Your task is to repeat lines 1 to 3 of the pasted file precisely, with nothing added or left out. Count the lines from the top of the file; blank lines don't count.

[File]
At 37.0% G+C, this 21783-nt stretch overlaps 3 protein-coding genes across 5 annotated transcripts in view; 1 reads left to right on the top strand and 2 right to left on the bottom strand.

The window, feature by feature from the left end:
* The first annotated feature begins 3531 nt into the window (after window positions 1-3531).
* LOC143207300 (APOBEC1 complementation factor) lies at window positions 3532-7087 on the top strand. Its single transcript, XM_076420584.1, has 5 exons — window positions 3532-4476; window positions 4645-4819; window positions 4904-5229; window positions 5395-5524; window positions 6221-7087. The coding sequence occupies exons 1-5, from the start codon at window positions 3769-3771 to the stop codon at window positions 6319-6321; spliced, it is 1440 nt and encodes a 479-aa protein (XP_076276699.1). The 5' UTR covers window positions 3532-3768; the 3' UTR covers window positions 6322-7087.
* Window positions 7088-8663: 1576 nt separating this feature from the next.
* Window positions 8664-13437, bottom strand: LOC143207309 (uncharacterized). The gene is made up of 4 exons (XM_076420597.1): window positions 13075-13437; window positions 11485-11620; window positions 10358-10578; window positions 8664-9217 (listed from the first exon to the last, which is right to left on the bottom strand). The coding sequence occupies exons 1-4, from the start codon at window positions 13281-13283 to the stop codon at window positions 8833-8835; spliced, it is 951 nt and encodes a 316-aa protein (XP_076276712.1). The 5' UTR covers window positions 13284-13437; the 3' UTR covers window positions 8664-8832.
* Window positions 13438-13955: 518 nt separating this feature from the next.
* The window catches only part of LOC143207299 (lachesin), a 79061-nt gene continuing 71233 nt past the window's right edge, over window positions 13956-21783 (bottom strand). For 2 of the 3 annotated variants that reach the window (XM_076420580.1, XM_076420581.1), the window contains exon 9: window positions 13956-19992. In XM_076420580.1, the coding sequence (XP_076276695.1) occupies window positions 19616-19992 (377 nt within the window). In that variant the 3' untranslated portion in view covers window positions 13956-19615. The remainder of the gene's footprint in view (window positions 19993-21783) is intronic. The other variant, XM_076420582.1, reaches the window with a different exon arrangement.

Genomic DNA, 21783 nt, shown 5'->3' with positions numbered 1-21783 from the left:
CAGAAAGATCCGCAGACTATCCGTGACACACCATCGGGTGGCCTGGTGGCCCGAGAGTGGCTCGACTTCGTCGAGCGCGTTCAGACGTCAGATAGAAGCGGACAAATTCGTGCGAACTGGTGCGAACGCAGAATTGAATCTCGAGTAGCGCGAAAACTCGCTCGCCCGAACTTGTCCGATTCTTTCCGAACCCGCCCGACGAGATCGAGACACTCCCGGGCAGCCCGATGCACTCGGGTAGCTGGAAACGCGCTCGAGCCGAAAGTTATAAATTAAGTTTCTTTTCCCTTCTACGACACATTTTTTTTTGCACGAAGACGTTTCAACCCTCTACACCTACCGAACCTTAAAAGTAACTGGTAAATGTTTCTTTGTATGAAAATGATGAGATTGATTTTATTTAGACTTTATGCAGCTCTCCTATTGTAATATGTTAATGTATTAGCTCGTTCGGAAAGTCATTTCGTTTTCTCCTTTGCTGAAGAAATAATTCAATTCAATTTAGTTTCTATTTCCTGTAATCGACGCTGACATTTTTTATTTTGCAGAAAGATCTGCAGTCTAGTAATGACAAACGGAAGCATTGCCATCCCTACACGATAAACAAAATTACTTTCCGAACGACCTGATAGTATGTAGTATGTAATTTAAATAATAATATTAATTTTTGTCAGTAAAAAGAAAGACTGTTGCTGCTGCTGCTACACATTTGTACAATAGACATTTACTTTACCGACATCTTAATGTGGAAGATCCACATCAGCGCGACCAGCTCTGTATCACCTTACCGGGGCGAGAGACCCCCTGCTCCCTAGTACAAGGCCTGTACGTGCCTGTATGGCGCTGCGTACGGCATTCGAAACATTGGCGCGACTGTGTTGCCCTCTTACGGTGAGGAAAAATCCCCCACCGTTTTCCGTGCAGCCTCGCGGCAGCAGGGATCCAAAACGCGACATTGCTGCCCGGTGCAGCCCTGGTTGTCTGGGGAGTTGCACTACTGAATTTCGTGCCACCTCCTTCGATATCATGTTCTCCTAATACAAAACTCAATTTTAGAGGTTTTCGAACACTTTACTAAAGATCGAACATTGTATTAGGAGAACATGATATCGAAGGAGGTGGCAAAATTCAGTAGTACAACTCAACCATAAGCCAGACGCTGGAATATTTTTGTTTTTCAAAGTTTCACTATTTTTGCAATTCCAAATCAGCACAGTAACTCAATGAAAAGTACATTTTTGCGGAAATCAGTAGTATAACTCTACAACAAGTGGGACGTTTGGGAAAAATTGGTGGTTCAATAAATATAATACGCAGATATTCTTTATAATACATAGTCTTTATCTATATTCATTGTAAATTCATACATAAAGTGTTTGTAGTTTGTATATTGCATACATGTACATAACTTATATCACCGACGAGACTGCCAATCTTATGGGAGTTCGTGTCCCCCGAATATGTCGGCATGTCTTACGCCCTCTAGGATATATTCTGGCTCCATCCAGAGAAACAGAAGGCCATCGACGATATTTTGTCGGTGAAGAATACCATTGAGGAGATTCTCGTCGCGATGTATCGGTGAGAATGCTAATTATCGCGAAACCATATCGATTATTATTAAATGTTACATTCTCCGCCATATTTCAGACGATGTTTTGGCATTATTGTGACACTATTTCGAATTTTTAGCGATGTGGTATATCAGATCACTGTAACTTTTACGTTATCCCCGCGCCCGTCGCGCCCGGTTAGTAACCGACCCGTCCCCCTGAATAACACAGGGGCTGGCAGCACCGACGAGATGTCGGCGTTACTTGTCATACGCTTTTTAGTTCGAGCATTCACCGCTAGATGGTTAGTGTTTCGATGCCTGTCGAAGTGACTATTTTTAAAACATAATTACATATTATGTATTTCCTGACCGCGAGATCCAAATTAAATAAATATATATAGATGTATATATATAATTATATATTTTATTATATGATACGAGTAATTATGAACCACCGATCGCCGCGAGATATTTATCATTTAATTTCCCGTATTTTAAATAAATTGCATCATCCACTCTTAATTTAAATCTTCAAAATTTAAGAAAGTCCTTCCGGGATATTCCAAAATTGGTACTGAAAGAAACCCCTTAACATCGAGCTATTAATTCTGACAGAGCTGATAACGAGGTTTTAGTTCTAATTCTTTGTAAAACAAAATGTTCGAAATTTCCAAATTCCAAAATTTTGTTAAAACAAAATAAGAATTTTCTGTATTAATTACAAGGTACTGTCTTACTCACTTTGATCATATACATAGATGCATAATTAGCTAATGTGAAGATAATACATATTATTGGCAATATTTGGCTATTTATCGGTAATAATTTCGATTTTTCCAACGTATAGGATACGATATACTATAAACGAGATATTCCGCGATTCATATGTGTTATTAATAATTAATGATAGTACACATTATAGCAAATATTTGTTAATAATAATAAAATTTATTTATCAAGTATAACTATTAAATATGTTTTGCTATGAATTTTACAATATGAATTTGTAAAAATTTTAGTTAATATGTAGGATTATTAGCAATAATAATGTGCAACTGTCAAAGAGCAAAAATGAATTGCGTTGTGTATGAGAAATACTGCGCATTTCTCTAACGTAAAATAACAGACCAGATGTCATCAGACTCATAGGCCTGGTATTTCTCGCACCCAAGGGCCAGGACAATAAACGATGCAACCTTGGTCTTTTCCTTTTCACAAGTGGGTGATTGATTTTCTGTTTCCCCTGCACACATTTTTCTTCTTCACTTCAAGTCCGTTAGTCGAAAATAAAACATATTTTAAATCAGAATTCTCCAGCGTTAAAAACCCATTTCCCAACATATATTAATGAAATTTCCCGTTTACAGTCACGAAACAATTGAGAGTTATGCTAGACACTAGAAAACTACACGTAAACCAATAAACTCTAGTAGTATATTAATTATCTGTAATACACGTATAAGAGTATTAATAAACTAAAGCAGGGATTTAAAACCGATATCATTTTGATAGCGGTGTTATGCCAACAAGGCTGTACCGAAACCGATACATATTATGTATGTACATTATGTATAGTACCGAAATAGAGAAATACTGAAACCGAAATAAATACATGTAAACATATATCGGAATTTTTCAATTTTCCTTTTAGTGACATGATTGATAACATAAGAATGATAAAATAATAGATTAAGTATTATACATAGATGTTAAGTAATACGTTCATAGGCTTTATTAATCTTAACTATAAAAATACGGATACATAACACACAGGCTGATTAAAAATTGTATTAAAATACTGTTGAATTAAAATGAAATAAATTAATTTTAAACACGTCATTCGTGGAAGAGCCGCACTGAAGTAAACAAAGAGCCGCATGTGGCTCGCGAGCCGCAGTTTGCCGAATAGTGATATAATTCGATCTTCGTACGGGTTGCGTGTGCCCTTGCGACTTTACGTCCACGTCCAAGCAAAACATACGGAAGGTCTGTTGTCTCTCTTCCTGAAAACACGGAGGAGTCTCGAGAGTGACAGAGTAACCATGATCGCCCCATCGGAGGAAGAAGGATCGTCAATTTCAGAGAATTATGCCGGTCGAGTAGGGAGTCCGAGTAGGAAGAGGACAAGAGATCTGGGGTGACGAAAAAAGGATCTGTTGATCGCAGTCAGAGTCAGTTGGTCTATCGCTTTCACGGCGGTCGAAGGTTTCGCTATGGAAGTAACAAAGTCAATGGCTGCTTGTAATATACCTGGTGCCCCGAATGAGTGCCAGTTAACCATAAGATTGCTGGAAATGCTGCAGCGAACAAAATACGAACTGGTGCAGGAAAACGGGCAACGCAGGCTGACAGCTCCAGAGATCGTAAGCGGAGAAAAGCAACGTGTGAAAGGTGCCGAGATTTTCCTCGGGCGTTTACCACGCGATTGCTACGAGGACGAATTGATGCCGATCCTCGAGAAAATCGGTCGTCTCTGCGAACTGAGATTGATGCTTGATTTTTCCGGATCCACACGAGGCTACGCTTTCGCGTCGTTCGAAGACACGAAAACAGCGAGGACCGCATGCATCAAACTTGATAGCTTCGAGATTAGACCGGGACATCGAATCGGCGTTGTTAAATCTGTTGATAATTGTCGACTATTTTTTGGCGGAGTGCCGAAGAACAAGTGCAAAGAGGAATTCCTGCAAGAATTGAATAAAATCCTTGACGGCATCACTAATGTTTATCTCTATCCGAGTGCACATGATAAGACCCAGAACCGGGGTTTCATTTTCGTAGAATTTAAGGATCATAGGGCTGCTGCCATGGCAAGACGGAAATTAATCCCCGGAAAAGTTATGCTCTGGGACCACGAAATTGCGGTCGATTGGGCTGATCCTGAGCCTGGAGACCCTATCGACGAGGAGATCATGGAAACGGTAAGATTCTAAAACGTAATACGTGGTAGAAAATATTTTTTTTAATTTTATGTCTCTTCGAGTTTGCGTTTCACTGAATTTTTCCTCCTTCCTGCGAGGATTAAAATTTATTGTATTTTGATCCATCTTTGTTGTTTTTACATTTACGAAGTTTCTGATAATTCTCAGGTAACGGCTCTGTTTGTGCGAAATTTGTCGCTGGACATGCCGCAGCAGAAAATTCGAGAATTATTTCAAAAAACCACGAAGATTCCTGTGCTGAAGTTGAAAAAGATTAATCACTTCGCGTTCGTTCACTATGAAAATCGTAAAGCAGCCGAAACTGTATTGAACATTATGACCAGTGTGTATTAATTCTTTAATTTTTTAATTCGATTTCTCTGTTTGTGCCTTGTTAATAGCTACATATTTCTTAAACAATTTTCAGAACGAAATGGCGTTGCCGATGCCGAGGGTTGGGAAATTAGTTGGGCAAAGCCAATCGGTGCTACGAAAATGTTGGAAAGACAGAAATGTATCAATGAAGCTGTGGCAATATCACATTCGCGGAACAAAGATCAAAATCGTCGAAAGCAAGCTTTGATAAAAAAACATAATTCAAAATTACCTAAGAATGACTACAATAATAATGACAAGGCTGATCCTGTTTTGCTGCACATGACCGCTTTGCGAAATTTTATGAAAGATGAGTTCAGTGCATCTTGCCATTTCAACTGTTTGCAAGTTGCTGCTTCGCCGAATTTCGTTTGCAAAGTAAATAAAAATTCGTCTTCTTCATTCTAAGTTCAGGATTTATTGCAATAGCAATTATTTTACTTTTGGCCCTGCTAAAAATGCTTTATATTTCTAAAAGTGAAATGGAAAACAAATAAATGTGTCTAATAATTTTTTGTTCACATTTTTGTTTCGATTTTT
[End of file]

At 37.0% G+C, this 21783-nt stretch overlaps 3 protein-coding genes across 5 annotated transcripts in view; 1 reads left to right on the top strand and 2 right to left on the bottom strand.

The window, feature by feature from the left end:
* The first annotated feature begins 3531 nt into the window (after window positions 1-3531).